Tuesday, April 02, 2019

Next Dimension, Please: The OA - Season Two

Is there such an animal as the Theatre of Depression? If not, there should be. Online technology has converted most of the industrialized world into indoorsy introverts, even Instagram globetrotters (who seem to travel solely to snap selfies of themselves in front of exotic landmarks).

Which is to say online technology is depressing the shit out of the world.

The OA seems like a fine examplar of the Theatre of Depression. Every character in both series is demonstrably depressed and seems to be processing that depression in various fashions, and coping with it in other fashions still.

The OA herself is no less depressed but is also ridden with a savior complex, one that she then infects those drawn to her with. The question becomes how much is the OA is a projection of Brit Marling herself. Not if it is, mind you, but how much of it is. My guess is quite a lot.

The first series had Marling play the OA in her Prairie Johnson incarnation, the adopted Russian daughter of an elderly Midwestern couple, played (perhaps significantly) by Scott Wilson (from The Ninth Configuration) and Alice Krige (from The 4400, as well as the Borg Queen). The anonymous housing tract that the OA uses as her mission field was a stroke of inspiration, as it showed the devastating effects that 16 years of the Bush-Obama Syndicate has had on the American Heartland. 

Life in the tract-- like most everywhere else-- has been erased of meaning or purpose by a distant and implacably-hostile ruling class, of which Marling is a shining product of, oddly enough. The OA recruits here for her own private mystery cult, whose liturgy and rituals betray a significant degree of familiarity with the ancient versions of such.

It’s not unreasonable to assume The OA is in fact an expansion of Marling and creative partner Zal Batmanglij’s indie film, The Sound of My Voice, since it deals with many of the same themes and seems to act as an outlet for Marling to analyze her own messianic tendencies. Where Marling ends and the OA begins is probably only something her analyst could answer.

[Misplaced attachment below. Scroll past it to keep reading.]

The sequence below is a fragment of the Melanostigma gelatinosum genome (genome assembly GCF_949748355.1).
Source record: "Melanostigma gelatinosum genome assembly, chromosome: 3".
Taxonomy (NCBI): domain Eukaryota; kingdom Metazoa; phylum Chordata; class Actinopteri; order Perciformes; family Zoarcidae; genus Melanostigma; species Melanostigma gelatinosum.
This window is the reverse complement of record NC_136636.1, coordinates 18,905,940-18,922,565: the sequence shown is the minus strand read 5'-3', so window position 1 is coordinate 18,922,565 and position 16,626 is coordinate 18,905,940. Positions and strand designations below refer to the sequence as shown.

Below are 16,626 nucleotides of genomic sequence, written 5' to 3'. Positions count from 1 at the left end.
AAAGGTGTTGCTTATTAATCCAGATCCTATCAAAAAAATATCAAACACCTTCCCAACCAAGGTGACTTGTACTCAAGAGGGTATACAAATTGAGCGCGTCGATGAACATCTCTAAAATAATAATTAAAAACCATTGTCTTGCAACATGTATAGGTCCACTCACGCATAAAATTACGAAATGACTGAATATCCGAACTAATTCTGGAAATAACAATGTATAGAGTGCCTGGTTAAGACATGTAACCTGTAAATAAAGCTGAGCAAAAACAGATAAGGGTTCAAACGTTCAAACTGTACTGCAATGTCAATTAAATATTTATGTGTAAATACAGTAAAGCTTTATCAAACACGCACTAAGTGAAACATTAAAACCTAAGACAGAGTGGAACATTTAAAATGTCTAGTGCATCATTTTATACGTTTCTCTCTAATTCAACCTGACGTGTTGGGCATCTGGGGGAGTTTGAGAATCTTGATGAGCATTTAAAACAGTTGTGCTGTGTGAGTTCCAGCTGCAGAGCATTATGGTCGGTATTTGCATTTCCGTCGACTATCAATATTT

But for me, the cult that assembled around the OA was a lot more compelling than the OA herself, and a lot more compelling than the fellow prisoners who shared her ordeal in Hap’s dungeon. For my money, they’re still the most interesting thing about Part Two as well. 

The latter were all victims of circumstance but the OA cultists were seekers searching for spiritual meaning. Their ordinariness, their dreary suburban environment and the absurd stories they were so entranced by made for a fascinating, if not disjointed and terminally-pretentious, narrative. I wanted to know what it was about these people that would make them desperate enough to be drawn into this troubled woman’s very private world. 

Part Two takes us to a parallel dimension in which the OA has escaped death at the hands of the school shooter, incarnating as a version of Nina Petrova that didn’t die and resurrect as a child.

In this dimension, she’s the apparent courtesan of a psychotic Silicon Valley billionaire named Pierre Ruskin, who’s played as a cross between Pierre Omidyar and Elon Musk. Nina’s also the ostensible owner of what comes across as an old-school haunted house, which leads us to inevitable Haunting of Hill House comparisons, whether that’s the intention or not.

There’s also a B-plot in which a private detective (with the dazzlingly uncreative name of "Kharim Washington") is searching for a girl who seems to have been lured into the haunted house by a video game devised by Ruskin.

Ruskin is also running a side project in which he harvests the dreams of female volunteers, which later plays a significant role in Kharim’s story-arc. That project was shepherded by a former British Intelligence agent who suddenly leaves the project when she discovers Ruskin’s true intentions.

Ruskin is also working with a psychiatrist running a high-profile hospital on Treasure Island, a place in which Hap and the rest of his prisoners come to inhabit following their dimension-shift.

Hap is psychotic as ever and has deceived Homer into denying his other-dimensional identity and convincing him he’s this dimension’s Homer (who’s an irritating dweeb, and comes across as a CRISPR-cross of Chaz Bono and Wil Wheaton). Incidentally, good job with casting Jason Isaacs, as he seems to come across as extremely Hap-like IRL as well.

The third arc deals with the OA cult trying to cope in the aftermath of Prairie’s ostensible murder. Steve- the violent, drug-dealing jock— has morphed into the truest of true-believers in the OA and her message. He’s even recruited his new girlfriend into the faith.

The others continue on in their own trajectories; Jesse is lapsing into an opioid stupor. French is still in denial while at the same time cruising for older men on Grindr. Betty continues to fall apart emotionally and Buck becomes the conduit for a traveler leaving the OA’s new dimension.